Skip to main page content
Access keys NCBI Homepage MyNCBI Homepage Main Content Main Navigation
. 2013 Oct 25;2013:bat075.
doi: 10.1093/database/bat075. Print 2013.

Tripal v1.1: A Standards-Based Toolkit for Construction of Online Genetic and Genomic Databases

Affiliations
Free PMC article

Tripal v1.1: A Standards-Based Toolkit for Construction of Online Genetic and Genomic Databases

Lacey-Anne Sanderson et al. Database (Oxford). .
Free PMC article

Abstract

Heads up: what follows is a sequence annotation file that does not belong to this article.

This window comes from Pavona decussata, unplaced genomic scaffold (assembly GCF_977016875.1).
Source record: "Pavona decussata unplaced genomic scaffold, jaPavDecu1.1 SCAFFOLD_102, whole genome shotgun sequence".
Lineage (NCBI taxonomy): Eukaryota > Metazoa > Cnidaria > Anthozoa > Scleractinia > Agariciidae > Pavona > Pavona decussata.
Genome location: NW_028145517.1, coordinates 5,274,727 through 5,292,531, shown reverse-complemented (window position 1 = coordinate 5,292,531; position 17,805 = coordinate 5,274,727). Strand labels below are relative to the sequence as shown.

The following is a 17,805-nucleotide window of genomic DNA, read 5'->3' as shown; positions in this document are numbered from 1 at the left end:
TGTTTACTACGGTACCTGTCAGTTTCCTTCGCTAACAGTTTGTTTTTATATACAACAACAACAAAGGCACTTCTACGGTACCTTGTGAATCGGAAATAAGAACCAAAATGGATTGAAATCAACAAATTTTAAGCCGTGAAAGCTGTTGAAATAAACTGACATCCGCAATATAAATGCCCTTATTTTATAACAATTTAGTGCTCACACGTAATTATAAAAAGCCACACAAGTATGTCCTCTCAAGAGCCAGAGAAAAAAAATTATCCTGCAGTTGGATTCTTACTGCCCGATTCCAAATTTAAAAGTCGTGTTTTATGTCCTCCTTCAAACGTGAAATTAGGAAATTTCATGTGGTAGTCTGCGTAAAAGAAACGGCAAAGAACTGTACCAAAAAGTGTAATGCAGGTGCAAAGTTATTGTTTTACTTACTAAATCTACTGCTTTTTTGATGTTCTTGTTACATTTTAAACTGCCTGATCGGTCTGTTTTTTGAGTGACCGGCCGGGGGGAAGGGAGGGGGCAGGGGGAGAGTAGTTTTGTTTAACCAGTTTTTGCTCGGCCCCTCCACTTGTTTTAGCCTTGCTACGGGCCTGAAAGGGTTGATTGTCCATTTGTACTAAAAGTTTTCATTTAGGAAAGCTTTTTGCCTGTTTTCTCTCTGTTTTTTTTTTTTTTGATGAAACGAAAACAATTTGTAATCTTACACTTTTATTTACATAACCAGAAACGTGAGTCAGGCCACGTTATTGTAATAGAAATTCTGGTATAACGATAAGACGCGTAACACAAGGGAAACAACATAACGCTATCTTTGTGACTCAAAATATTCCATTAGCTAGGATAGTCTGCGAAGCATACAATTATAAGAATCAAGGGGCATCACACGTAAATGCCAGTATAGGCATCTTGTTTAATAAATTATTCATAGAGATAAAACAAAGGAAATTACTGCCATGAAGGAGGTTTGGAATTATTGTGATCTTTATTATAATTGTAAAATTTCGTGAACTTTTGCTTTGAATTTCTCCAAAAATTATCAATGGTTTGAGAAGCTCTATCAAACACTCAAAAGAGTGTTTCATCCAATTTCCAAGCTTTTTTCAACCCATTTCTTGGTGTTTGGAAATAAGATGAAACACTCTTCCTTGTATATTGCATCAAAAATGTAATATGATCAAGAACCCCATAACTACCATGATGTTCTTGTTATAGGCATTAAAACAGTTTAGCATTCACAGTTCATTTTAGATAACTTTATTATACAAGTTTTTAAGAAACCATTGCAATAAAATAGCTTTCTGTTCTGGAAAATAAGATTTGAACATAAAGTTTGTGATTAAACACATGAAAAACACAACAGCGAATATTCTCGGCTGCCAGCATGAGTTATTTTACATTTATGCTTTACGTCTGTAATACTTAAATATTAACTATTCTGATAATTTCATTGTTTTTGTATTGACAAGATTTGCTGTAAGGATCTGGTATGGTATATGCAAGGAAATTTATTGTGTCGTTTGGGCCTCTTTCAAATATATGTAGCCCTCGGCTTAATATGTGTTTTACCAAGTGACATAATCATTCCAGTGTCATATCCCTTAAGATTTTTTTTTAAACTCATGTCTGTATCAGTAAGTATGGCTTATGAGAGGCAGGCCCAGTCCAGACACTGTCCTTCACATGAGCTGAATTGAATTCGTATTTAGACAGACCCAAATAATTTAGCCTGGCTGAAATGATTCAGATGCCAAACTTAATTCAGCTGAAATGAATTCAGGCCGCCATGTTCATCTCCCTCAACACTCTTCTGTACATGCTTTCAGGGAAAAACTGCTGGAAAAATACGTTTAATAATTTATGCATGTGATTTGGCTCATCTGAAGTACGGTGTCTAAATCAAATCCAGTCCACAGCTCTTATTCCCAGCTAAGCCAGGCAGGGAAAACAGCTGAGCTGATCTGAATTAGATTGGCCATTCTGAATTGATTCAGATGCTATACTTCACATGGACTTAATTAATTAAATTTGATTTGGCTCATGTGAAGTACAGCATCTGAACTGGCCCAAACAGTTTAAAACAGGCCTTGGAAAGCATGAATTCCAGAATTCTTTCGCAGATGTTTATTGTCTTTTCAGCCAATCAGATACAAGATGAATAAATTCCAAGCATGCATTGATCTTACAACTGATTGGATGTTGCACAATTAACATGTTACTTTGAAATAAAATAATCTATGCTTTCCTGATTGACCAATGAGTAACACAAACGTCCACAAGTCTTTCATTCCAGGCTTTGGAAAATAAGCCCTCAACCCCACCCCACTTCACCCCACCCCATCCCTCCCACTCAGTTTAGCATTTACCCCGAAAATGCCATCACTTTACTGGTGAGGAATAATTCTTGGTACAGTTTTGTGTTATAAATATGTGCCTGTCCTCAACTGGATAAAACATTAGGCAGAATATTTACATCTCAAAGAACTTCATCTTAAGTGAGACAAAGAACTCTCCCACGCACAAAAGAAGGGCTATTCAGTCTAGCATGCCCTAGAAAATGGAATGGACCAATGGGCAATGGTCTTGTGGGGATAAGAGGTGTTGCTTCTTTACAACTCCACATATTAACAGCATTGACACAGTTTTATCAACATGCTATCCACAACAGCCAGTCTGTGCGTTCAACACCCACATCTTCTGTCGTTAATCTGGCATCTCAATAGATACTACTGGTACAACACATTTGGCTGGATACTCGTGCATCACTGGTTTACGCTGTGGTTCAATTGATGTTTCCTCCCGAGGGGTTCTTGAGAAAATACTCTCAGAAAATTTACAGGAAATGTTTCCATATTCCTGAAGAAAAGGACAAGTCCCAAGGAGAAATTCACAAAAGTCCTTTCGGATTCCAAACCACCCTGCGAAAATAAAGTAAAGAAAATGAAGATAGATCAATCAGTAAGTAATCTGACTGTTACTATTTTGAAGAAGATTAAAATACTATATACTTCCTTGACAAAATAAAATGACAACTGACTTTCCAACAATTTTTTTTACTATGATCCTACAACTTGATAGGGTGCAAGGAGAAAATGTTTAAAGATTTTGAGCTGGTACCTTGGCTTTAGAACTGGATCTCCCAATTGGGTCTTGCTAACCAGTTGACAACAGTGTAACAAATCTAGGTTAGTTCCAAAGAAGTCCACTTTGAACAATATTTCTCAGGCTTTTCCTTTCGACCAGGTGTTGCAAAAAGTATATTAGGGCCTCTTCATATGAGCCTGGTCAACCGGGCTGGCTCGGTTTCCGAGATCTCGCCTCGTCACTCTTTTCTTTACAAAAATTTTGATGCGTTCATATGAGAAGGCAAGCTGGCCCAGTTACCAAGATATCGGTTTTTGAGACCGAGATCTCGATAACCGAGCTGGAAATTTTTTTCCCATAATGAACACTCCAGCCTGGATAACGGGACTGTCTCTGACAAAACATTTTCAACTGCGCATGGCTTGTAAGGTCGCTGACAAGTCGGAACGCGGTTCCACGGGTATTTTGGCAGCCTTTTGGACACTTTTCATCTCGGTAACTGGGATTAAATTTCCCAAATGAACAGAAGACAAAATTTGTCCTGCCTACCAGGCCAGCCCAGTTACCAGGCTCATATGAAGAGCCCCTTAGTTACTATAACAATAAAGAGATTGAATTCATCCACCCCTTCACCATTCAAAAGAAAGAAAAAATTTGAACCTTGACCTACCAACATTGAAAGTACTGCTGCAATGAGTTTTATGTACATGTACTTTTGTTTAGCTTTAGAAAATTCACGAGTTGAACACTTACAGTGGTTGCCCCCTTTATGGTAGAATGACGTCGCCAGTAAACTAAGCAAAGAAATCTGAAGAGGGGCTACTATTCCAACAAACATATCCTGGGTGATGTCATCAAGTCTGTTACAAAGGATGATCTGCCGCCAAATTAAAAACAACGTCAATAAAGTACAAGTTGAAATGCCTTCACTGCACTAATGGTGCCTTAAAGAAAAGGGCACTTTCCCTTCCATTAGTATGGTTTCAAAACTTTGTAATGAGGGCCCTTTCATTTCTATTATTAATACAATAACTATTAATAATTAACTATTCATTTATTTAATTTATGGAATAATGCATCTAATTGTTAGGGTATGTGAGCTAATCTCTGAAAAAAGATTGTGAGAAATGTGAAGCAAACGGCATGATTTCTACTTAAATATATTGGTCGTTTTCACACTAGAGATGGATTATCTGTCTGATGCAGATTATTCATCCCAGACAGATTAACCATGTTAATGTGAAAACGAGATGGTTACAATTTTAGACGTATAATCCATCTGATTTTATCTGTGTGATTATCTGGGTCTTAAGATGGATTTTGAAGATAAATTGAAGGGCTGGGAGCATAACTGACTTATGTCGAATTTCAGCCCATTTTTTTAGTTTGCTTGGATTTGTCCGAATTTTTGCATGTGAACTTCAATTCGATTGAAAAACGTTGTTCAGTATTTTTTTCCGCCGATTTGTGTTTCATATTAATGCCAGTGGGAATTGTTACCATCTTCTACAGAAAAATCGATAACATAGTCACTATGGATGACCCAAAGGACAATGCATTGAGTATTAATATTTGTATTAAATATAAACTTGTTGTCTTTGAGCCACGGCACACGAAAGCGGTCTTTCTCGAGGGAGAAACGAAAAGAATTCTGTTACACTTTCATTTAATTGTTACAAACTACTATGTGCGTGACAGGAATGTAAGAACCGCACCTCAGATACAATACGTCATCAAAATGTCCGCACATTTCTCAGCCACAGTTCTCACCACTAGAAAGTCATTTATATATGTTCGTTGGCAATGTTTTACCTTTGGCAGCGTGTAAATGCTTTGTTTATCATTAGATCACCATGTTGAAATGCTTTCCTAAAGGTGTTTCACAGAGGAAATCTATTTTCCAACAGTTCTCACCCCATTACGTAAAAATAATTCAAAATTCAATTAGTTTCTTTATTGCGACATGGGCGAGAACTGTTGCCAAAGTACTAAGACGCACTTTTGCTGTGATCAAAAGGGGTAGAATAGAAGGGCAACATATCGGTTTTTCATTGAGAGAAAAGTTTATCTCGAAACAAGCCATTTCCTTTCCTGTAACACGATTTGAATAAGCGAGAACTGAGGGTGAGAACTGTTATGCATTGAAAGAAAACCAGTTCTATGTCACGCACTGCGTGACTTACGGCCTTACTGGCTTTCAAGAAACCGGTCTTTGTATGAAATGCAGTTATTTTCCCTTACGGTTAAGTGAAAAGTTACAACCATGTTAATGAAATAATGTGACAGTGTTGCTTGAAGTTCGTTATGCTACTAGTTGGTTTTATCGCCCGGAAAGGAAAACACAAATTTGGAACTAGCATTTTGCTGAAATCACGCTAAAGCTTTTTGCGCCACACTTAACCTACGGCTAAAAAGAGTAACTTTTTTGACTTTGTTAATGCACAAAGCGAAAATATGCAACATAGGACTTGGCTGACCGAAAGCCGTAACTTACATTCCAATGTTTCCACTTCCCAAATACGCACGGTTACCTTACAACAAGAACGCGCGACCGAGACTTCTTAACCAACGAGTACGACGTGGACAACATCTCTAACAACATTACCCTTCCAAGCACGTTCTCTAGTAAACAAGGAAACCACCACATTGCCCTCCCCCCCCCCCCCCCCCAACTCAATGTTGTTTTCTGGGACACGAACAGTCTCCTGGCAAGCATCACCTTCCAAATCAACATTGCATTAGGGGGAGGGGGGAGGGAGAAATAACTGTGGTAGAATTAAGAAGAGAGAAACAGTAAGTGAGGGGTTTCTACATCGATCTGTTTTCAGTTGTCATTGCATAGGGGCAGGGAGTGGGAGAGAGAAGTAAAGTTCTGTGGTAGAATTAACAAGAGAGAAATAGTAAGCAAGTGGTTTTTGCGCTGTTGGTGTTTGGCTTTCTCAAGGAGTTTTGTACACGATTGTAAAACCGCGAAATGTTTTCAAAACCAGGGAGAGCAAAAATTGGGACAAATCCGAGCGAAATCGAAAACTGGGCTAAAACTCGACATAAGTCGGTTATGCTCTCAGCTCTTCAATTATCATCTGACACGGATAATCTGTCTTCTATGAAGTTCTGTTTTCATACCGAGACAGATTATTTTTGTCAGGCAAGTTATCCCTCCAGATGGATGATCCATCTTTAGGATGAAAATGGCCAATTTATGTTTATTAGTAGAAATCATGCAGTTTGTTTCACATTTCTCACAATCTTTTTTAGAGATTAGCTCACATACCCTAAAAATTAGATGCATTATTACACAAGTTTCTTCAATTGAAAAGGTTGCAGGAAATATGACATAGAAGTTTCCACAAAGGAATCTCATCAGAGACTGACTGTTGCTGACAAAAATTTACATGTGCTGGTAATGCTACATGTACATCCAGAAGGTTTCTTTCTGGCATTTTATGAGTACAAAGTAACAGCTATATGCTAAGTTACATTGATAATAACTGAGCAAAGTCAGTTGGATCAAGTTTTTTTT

Tripal is an open-source freely available toolkit for construction of online genomic and genetic databases. It aims to facilitate development of community-driven biological websites by integrating the GMOD Chado database schema with Drupal, a popular website creation and content management software. Tripal provides a suite of tools for interaction with a Chado database and display of content therein. The tools are designed to be generic to support the various ways in which data may be stored in Chado. Previous releases of Tripal have supported organisms, genomic libraries, biological stocks, stock collections and genomic features, their alignments and annotations. Also, Tripal and its extension modules provided loaders for commonly used file formats such as FASTA, GFF, OBO, GAF, BLAST XML, KEGG heir files and InterProScan XML. Default generic templates were provided for common views of biological data, which could be customized using an open Application Programming Interface to change the way data are displayed. Here, we report additional tools and functionality that are part of release v1.1 of Tripal. These include (i) a new bulk loader that allows a site curator to import data stored in a custom tab delimited format; (ii) full support of every Chado table for Drupal Views (a powerful tool allowing site developers to construct novel displays and search pages); (iii) new modules including 'Feature Map', 'Genetic', 'Publication', 'Project', 'Contact' and the 'Natural Diversity' modules. Tutorials, mailing lists, download and set-up instructions, extension modules and other documentation can be found at the Tripal website located at http://tripal.info. DATABASE URL: http://tripal.info/.